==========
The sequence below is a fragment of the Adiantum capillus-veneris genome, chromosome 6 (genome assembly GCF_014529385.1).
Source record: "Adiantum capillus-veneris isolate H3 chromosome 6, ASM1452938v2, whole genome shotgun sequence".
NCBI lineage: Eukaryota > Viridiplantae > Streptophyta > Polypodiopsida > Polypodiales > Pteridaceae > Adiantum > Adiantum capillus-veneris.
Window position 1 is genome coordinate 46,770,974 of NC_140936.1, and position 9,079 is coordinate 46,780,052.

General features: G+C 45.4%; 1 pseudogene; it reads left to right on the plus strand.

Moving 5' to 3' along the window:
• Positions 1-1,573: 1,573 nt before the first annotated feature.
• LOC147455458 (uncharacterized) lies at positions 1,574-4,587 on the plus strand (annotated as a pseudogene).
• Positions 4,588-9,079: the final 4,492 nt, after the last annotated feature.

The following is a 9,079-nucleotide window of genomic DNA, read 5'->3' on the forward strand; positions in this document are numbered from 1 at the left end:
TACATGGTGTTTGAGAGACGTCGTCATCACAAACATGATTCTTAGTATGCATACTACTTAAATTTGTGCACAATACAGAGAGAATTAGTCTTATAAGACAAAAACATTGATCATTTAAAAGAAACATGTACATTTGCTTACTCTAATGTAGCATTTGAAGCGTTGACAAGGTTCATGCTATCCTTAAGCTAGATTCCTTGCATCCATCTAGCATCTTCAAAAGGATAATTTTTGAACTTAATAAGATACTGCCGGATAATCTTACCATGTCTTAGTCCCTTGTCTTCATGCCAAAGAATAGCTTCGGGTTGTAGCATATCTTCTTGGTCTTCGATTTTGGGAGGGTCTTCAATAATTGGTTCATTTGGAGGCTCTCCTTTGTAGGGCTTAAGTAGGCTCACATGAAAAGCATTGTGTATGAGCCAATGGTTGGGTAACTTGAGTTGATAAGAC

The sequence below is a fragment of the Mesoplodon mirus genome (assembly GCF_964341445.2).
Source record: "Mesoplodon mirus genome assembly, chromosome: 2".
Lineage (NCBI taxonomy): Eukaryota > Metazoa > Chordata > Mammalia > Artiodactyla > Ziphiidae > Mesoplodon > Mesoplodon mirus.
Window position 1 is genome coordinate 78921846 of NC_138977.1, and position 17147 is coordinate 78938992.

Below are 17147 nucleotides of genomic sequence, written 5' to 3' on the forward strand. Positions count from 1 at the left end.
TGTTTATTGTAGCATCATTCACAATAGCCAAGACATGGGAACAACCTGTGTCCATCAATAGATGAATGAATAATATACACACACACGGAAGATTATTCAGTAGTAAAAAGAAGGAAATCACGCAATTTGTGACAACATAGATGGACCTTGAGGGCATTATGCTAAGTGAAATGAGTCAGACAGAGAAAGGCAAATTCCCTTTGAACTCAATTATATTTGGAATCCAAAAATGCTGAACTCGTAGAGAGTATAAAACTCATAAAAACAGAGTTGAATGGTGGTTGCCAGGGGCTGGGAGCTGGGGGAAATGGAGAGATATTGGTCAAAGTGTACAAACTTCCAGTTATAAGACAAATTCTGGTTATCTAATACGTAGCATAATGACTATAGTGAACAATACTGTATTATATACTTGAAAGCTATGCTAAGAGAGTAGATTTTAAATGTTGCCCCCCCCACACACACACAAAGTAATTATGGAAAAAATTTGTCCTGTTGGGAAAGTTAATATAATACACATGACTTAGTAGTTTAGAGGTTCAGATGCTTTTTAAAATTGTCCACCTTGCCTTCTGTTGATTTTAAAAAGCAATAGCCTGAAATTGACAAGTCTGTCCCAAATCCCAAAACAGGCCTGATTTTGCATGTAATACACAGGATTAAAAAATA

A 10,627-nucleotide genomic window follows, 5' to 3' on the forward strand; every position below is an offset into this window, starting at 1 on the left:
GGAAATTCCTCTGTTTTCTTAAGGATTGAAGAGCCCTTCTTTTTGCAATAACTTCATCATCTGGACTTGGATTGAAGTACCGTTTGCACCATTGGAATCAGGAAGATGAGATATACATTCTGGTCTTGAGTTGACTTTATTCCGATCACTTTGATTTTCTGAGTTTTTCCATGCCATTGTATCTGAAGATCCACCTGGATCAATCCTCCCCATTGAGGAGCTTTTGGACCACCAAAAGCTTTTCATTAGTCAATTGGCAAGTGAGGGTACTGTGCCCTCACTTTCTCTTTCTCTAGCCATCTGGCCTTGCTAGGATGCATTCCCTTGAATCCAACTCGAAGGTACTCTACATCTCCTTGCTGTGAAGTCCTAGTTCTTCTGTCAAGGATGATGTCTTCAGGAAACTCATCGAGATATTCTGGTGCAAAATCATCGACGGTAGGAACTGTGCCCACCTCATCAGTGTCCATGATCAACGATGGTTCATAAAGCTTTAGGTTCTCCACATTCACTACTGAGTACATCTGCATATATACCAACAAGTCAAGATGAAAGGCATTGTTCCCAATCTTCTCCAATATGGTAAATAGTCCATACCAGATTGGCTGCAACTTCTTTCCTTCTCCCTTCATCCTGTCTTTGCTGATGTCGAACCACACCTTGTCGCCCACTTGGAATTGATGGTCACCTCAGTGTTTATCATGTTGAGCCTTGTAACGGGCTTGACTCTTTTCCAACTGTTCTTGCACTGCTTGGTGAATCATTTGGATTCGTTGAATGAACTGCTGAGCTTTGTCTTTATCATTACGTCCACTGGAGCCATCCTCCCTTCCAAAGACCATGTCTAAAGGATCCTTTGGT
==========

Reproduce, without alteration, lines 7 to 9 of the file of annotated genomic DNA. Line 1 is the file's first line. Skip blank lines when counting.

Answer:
• Positions 1-1,573: 1,573 nt before the first annotated feature.
• LOC147455458 (uncharacterized) lies at positions 1,574-4,587 on the plus strand (annotated as a pseudogene).
• Positions 4,588-9,079: the final 4,492 nt, after the last annotated feature.